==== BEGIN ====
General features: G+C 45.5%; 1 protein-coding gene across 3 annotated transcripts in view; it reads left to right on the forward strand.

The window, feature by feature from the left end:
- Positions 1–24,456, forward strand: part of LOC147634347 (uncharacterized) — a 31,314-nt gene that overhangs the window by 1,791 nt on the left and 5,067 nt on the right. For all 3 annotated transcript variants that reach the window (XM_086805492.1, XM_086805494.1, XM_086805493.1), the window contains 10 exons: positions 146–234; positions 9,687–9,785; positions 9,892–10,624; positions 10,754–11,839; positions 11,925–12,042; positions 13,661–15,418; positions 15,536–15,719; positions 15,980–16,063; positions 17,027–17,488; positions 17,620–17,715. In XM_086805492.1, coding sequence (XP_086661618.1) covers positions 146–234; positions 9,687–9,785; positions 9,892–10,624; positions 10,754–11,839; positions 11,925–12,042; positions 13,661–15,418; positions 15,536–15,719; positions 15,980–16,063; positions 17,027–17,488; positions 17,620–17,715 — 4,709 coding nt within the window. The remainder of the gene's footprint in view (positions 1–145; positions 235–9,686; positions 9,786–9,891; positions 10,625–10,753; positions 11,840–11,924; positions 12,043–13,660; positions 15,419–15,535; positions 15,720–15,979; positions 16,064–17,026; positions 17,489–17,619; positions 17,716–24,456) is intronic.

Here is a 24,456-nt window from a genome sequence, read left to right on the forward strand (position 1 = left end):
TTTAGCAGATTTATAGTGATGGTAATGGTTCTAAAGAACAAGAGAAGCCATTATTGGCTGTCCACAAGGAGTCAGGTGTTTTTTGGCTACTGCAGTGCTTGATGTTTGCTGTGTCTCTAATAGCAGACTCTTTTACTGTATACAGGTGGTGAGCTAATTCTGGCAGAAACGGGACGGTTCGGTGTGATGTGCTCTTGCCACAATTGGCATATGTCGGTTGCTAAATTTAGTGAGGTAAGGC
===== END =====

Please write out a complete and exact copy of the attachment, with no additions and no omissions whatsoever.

General features: G+C 45.5%; 1 protein-coding gene across 3 annotated transcripts in view; it reads left to right on the forward strand.

The window, feature by feature from the left end:
- Positions 1–24,456, forward strand: part of LOC147634347 (uncharacterized) — a 31,314-nt gene that overhangs the window by 1,791 nt on the left and 5,067 nt on the right. For all 3 annotated transcript variants that reach the window (XM_086805492.1, XM_086805494.1, XM_086805493.1), the window contains 10 exons: positions 146–234; positions 9,687–9,785; positions 9,892–10,624; positions 10,754–11,839; positions 11,925–12,042; positions 13,661–15,418; positions 15,536–15,719; positions 15,980–16,063; positions 17,027–17,488; positions 17,620–17,715. In XM_086805492.1, coding sequence (XP_086661618.1) covers positions 146–234; positions 9,687–9,785; positions 9,892–10,624; positions 10,754–11,839; positions 11,925–12,042; positions 13,661–15,418; positions 15,536–15,719; positions 15,980–16,063; positions 17,027–17,488; positions 17,620–17,715 — 4,709 coding nt within the window. The remainder of the gene's footprint in view (positions 1–145; positions 235–9,686; positions 9,786–9,891; positions 10,625–10,753; positions 11,840–11,924; positions 12,043–13,660; positions 15,419–15,535; positions 15,720–15,979; positions 16,064–17,026; positions 17,489–17,619; positions 17,716–24,456) is intronic.

Here is a 24,456-nt window from a genome sequence, read left to right on the forward strand (position 1 = left end):
TTTAGCAGATTTATAGTGATGGTAATGGTTCTAAAGAACAAGAGAAGCCATTATTGGCTGTCCACAAGGAGTCAGGTGTTTTTTGGCTACTGCAGTGCTTGATGTTTGCTGTGTCTCTAATAGCAGACTCTTTTACTGTATACAGGTGGTGAGCTAATTCTGGCAGAAACGGGACGGTTCGGTGTGATGTGCTCTTGCCACAATTGGCATATGTCGGTTGCTAAATTTAGTGAGGTAAGGC